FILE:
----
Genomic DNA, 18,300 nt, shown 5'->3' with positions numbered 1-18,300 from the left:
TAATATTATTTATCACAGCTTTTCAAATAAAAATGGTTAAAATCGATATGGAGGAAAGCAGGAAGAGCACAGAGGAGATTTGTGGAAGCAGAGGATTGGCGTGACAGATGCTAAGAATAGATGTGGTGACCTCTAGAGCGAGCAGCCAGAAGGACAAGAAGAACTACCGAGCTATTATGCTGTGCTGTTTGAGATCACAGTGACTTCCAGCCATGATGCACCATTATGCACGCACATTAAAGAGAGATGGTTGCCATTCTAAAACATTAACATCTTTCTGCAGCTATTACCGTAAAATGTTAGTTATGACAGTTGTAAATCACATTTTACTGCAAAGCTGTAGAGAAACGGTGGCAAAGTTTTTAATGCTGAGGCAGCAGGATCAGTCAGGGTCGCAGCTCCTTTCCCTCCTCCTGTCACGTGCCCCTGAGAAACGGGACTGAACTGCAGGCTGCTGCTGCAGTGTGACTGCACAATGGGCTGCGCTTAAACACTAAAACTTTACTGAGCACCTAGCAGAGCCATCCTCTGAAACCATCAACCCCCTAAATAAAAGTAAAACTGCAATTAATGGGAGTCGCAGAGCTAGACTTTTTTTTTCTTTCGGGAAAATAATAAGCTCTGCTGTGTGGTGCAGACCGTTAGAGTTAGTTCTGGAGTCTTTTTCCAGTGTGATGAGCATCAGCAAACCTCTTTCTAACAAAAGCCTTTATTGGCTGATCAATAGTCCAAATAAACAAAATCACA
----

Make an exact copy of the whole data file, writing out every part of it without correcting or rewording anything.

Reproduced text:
Genomic DNA, 18,300 nt, shown 5'->3' with positions numbered 1-18,300 from the left:
TAATATTATTTATCACAGCTTTTCAAATAAAAATGGTTAAAATCGATATGGAGGAAAGCAGGAAGAGCACAGAGGAGATTTGTGGAAGCAGAGGATTGGCGTGACAGATGCTAAGAATAGATGTGGTGACCTCTAGAGCGAGCAGCCAGAAGGACAAGAAGAACTACCGAGCTATTATGCTGTGCTGTTTGAGATCACAGTGACTTCCAGCCATGATGCACCATTATGCACGCACATTAAAGAGAGATGGTTGCCATTCTAAAACATTAACATCTTTCTGCAGCTATTACCGTAAAATGTTAGTTATGACAGTTGTAAATCACATTTTACTGCAAAGCTGTAGAGAAACGGTGGCAAAGTTTTTAATGCTGAGGCAGCAGGATCAGTCAGGGTCGCAGCTCCTTTCCCTCCTCCTGTCACGTGCCCCTGAGAAACGGGACTGAACTGCAGGCTGCTGCTGCAGTGTGACTGCACAATGGGCTGCGCTTAAACACTAAAACTTTACTGAGCACCTAGCAGAGCCATCCTCTGAAACCATCAACCCCCTAAATAAAAGTAAAACTGCAATTAATGGGAGTCGCAGAGCTAGACTTTTTTTTTCTTTCGGGAAAATAATAAGCTCTGCTGTGTGGTGCAGACCGTTAGAGTTAGTTCTGGAGTCTTTTTCCAGTGTGATGAGCATCAGCAAACCTCTTTCTAACAAAAGCCTTTATTGGCTGATCAATAGTCCAAATAAACAAAATCACA